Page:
• Section 34 only outlines the concept of joint criminal culpability and does not define any specific crimes. While being a part of an unlawful assembly is a specific offence under Section 149, it is also a crime punishable under Section 143.
  • The term “common object” must be one of the five ingredients listed in Section 141 of the IPC, although the term “common intent” used in S.34 has not been defined anywhere in the IPC.
  • Open action has been made to promote the common goal of all, which calls for an initial convergence of thought and unity of purpose. A common object can be developed without a prior meeting of the minds if the participants’ intentions are distinct but the common object of the members of the unlawful assembly is one. A single criminal act is all that is required to advance a common goal.
  • The involvement of two or more people is sufficient to invoke Section 34. However, there must be a minimum of 5 individuals in order to enforce Section 149.
  • ‘Participation’ is a crucial component of S.34, although it is not necessary for someone to actively participate in S.149 of the IPC.
  • The common intention of any kind is required by Section 34. A common object under Section 149 must be one of the things mentioned in Section 141.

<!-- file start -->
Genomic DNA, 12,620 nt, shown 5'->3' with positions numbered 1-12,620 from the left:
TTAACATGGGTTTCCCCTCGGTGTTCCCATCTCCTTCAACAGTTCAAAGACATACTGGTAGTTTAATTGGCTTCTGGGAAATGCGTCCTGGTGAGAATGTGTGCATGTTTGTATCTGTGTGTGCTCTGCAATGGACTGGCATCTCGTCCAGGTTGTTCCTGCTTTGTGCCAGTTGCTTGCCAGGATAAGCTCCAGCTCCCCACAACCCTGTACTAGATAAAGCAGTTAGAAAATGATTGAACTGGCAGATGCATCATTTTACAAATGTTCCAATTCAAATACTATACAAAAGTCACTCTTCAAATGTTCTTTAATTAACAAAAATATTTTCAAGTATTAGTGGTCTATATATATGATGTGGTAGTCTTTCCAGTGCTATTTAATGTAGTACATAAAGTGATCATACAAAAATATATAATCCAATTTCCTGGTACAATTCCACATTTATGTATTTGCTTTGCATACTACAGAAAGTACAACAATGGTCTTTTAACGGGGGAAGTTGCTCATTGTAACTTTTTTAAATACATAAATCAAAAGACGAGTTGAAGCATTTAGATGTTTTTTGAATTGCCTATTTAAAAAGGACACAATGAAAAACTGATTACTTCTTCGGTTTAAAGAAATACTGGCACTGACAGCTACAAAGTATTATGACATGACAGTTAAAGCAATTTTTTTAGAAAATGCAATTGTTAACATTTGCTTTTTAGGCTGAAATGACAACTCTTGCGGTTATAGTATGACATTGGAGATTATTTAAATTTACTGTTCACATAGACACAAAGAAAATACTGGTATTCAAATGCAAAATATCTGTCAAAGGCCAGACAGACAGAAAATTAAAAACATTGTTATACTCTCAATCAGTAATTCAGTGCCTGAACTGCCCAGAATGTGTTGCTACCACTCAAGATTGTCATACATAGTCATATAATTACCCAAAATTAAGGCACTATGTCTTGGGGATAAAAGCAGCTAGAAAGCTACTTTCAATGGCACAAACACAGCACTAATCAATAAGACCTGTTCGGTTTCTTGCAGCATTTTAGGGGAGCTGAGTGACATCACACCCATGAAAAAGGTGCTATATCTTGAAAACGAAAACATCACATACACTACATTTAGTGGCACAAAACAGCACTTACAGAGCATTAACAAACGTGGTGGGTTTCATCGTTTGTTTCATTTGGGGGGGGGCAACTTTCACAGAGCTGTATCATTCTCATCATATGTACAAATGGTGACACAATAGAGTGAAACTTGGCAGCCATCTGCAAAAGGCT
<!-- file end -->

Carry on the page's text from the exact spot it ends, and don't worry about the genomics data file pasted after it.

• Section 34 calls for some active participation, especially when it comes to crimes involving physical abuse. Section 149 does not need active participation; rather, membership in an illegal assembly that has a shared goal entails accountability.


Section 34 does not impose any sanctions for joint culpability; it only defines it. This section must be read in conjunction with a number of other IPC sections, including Section 149, which deals with unlawful assemblies, Section 120A, which defines criminal conspiracy, and Section 120B, which outlines the associated penalties. To hold a person jointly accountable for the offence, Law 34 must be applied in conjunction with another section and cannot be applied in isolation. People don’t necessarily have to have the same motives to commit crimes. It’s plausible that they happened to be there by chance and had no joint motive, which is what Section 34 of the IPC is based on.

Whether Sections 34 or 149 apply to determine vicarious culpability depends on the manner used to commit the offence. Under two chapters of the IPC, General Explanation and Of Offenses against Public Tranquillity, there are two provisions managing “common intention” and “common object,” respectively. Sometimes it becomes difficult to demonstrate with evidence whether they had a common objective or not, as well as how many people with the same common goal were participants in the unlawful assembly. However, the Supreme Court eliminated these ambiguities in a number of cases after analysing the circumstances and facts of each case.

India’s Law Commission also provided the Legislature with numerous proposals to alter various parts of the statute in order to have a clearer and better understanding. Finally, I can state that both Section 34 and Section 149 hold a person vicariously liable for the deeds of his friends. Both provisions should be inferred from the facts and circumstances of the case because they are often impossible to establish with direct evidence.






Author: Arryan Mohanty,
Symbiosis Law School, Nagpur/Student